I've made this cake more times than I can count. It's my go-to cake when I need something delicious, reliable, and pleasing to all. The cake is rich, fudgy and dense; you really can't eat more than a small serving. But as a result, it really feels like a treat. It's become more standard since finding out that a friend has Celiac disease, which means that she can't eat gluten (wheat, pasta, rye, barley). Even small amounts are a problem, so she had to purchase a separate toaster at home for her gluten-free toasting needs. It's been a huge lifestyle change for her and her family. So when we have them over for dinner, I like making a few different things with as many gluten-free options as possible. It's not that hard as long as you think about it beforehand, but it does take some thought and research. For example, soy sauce is not necessarily gluten-free. I didn't see that one coming.
But I digress. This cake is a great flourless chocolate cake. My favorite part is the freshness imparted by the fruity contribution. Nigella's original recipe included 2 tablespoons of Cointreau (an orange liquor) and some orange zest. But I wanted to try something different, so I consulted The Flavor Bible, which has become a great source of inspiration for trying out new flavors. I found that passion fruit goes well with dark chocolate, and it reminded me that my favorite chocolate ever is a passion fruit dark chocolate from Jin Patisserie (absolutely wonderful!!) in Venice, CA. So I substituted 3 tablespoons of passion fruit puree for the Cointreau. I cut the fruit, put the pulp in a sieve, and scraped out, on average, 1 tablespoon from every 2 passion fruits. I thought it was a nice start, but it could have used more; the fruit was too subtle. I'll add at least another tablespoon next time. That said, it was still delicious, and I thought the Cointreau in the cream served to bring out the passion fruit in the cake.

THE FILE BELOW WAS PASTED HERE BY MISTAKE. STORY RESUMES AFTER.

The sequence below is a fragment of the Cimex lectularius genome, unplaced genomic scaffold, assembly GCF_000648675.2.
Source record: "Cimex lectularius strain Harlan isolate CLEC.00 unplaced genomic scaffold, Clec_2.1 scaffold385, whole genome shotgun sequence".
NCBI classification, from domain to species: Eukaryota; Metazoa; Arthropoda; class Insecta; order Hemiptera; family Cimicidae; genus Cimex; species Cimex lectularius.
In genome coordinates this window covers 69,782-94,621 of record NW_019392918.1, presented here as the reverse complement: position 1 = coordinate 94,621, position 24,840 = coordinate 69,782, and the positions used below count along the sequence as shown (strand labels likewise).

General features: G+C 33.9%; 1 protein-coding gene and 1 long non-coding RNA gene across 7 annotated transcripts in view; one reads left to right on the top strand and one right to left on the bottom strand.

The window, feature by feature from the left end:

Chocolate Cloud Cake
from Nigella Bites by Nigella Lawson
250g (9 ounces) dark chocolate
4 ounces unsalted butter, softened (1 stick)
6 eggs: 2 whole, 4 separated
7 ounces sugar
3 tablespoons passion fruit puree (from about 6 passion fruits)
16 ounces double cream
1 teaspoon vanilla extract
1 tablespoon Cointreau (or other orange liquor)
1/2 teaspoon unsweetened cocoa powder for sprinkling
Preheat the oven to 350F.
Line the bottom of a 9" springform pan with parchment paper.
Melt the chocolate either in a double boiler or a microwave, and then let the butter melt in the warm chocolate.
Beat the 2 whole eggs and 4 egg yolks with 2 ounces sugar, then gently add the chocolate mixture and the passion fruit.
In another bowl, whisk the 4 egg whites until foamy, then gradually add the 5 ounces of sugar and whisk until the whites are holding their shape but not too stiff. Lighten the chocolate mixture with a dollop of egg whites, and then fold in the rest of the whites. Pour into the prepared tin and bake for 35-40 minutes or until the cake is risen and cracked and the center is no longer wobbly. Cool the cake in its pan on a wire rack; the middle will sink as it cools.
When you are ready to eat, place the still tin-bound cake on a cake stand or plate for serving and carefully remove the cake from its tin. Don't worry about cracks or rough edges; it's the crater look we're going for here. Whip the cream until it's soft and then add the vanilla and Cointreau and continue whisking until the cream is firm but not stiff. Fill the crater on the cake with the whipped cream, easing it out gently towards the edges of the cake, and dust the top lightly with cocoa powder.